I've groused about Attorney General Merrick Garland's stone-faced lack of comment on January 6th before, as you all well know. I know that Garland has to be perfect in his case to take down someone like Trump, where everyone involved in prosecuting and trying the case would be immediate targets of terrorists willing to kill, but like myself, Democrats are openly wondering if this is the perfect being the enemy of the good.
Immediately after Merrick B. Garland was sworn in as attorney general in March of last year, he summoned top Justice Department officials and the F.B.I. director to his office. He wanted a detailed briefing on the case that will, in all likelihood, come to define his legacy: the Jan. 6 assault on the Capitol.
Even though hundreds of people had already been charged, Mr. Garland asked to go over the indictments in detail, according to two people familiar with the meeting. What were the charges? What evidence did they have? How had they built such a sprawling investigation, involving all 50 states, so fast? What was the plan now?
The attorney general’s deliberative approach has come to frustrate Democratic allies of the White House and, at times, President Biden himself. As recently as late last year, Mr. Biden confided to his inner circle that he believed former President Donald J. Trump was a threat to democracy and should be prosecuted, according to two people familiar with his comments. And while the president has never communicated his frustrations directly to Mr. Garland, he has said privately that he wanted Mr. Garland to act less like a ponderous judge and more like a prosecutor who is willing to take decisive action over the events of Jan. 6.
Speaking to reporters on Friday, Mr. Garland said that he and the career prosecutors working on the case felt only the pressure “to do the right thing,” which meant that they “follow the facts and the law wherever they may lead.”
Still, Democrats’ increasingly urgent calls for the Justice Department to take more aggressive action highlight the tension between the frenetic demands of politics and the methodical pace of one of the biggest prosecutions in the department’s history.
“The Department of Justice must move swiftly,” Representative Elaine Luria, Democrat of Virginia and a member of the House committee investigating the riot, said this past week. She and others on the panel want the department to charge Trump allies with contempt for refusing to comply with the committee’s subpoenas.
“Attorney General Garland,” Ms. Luria said during a committee hearing, “do your job so that we can do ours.”
This article is based on interviews with more than a dozen people, including officials in the Biden administration and people with knowledge of the president’s thinking, all of whom asked for anonymity to discuss private conversations.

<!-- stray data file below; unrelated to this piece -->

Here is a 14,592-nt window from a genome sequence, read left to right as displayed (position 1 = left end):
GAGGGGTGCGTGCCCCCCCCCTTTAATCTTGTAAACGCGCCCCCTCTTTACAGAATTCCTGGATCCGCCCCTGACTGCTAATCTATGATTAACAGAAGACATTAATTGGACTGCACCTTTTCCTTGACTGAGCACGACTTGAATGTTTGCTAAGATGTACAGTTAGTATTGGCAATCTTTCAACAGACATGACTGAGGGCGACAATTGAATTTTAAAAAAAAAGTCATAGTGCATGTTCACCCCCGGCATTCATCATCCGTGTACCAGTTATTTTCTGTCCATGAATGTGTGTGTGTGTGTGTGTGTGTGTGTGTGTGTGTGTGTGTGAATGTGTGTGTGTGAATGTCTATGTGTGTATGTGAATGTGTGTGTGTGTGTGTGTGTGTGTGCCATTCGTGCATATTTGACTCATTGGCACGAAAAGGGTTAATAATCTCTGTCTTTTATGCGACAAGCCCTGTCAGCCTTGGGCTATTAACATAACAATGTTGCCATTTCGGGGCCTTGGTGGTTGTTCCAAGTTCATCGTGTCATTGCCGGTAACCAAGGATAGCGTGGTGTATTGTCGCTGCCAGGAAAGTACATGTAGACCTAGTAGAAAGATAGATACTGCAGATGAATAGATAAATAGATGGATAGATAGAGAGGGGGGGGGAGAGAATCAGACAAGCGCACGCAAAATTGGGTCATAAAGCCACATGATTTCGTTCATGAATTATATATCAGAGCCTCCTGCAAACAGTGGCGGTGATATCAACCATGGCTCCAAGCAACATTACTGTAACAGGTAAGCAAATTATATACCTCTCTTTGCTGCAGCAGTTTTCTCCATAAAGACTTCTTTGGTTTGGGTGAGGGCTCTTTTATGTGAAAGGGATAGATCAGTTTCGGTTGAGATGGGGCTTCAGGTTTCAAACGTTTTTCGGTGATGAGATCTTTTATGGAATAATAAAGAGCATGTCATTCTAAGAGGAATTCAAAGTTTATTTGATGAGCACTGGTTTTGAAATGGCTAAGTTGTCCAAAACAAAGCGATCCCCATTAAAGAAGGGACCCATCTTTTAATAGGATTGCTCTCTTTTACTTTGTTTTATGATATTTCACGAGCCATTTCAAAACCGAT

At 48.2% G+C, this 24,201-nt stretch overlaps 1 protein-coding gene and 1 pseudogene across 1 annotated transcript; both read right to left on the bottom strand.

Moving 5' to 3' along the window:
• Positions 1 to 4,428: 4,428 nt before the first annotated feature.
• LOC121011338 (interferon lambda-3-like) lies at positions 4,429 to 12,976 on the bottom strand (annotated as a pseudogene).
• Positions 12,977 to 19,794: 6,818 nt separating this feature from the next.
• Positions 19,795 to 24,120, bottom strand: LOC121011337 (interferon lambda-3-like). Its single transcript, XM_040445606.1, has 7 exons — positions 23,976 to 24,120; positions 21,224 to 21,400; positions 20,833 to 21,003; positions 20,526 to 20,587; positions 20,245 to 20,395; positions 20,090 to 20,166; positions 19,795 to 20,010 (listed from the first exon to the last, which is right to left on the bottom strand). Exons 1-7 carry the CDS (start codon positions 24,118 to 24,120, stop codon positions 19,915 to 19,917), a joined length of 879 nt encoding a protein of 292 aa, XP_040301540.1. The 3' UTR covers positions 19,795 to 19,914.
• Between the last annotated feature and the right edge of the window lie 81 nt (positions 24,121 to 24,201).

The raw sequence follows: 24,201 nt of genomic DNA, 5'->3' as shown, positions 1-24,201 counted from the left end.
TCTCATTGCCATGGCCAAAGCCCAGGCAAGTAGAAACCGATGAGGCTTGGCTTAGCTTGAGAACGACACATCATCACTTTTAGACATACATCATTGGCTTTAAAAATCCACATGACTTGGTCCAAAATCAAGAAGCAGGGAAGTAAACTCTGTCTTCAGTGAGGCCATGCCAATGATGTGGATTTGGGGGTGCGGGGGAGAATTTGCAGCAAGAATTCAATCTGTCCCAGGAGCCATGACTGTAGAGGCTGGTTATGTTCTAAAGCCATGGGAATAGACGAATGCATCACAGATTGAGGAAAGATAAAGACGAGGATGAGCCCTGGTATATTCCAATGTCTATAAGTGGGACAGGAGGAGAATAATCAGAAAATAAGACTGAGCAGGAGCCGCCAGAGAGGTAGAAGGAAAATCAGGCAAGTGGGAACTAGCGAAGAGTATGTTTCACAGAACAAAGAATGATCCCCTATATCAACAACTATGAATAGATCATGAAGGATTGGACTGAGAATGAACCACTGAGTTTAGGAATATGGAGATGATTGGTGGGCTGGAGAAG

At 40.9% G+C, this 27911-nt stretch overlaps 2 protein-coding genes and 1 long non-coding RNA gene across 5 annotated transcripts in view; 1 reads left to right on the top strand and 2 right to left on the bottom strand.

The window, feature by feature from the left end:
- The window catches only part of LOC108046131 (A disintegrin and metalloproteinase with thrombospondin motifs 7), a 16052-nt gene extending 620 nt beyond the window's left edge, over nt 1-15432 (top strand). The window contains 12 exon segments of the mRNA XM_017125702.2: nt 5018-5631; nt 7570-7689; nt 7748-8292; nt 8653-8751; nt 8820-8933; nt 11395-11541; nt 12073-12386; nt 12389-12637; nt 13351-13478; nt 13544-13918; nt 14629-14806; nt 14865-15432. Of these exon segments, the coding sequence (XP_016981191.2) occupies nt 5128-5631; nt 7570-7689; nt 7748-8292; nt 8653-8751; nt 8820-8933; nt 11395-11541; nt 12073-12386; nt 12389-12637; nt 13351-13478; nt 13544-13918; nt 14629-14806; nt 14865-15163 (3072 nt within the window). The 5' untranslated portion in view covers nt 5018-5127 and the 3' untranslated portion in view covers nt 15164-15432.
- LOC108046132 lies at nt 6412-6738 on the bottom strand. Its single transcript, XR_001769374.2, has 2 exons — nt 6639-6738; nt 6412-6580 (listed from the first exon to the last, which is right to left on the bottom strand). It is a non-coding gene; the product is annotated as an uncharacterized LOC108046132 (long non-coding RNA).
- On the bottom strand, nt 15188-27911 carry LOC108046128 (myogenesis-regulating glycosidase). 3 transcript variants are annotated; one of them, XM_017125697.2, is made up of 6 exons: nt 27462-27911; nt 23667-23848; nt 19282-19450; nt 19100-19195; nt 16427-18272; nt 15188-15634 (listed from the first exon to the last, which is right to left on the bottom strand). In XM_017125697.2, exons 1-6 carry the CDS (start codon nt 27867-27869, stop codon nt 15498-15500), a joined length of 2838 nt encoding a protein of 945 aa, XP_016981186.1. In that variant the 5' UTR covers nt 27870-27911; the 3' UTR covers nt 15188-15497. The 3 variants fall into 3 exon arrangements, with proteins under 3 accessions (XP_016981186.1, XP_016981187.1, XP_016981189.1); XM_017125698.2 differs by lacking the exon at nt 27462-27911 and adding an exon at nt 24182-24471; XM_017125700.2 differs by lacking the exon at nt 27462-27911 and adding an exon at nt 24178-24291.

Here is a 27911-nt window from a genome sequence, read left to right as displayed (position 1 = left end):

In a statement, Andrew Bates, a White House spokesman, said the president believed that Mr. Garland had “decisively restored” the independence of the Justice Department.
“President Biden is immensely proud of the attorney general’s service in this administration and has no role in investigative priorities or decisions,” Mr. Bates said.
A Justice Department spokesman declined to comment.
Hundreds of Republican state legislators may have legal exposure stemming from Donald Trump's efforts to overturn the 2020 presidential election, a former top GOP strategist explained on Friday.
Amanda Carpenter, a columnist at The Bulwark, drew attention to a text message sent to then-White House chief of staff Mark Meadows on Jan. 3, 2021. The message references a call with Trump and Peter Navarro the previous day.
"We focused a ton on Trump's call to Brad Raffensberger but the idea Trump was coordinating with potentially hundreds of state legislators to block Biden's certification is...major. We should talk about that a lot more," Carpenter said.
Carpenter noted a press release sent the day before the text message to Meadows that described a very similar call.
In the press release, the group "Got Freedom?" said it "conducted an exclusive national briefing."
"Nearly 300 state lawmakers and others participated in the briefing, which also featured an address by President Trump," the group said. "Also on the call were Rudy Giuliani; professor of law John Eastman; Peter Navarro, Assistant to the President for Trade and Manufacturing (appearing in his personal capacity), and John Lott, Senior Advisor, U.S. Department of Justice (also appearing in his personal capacity)."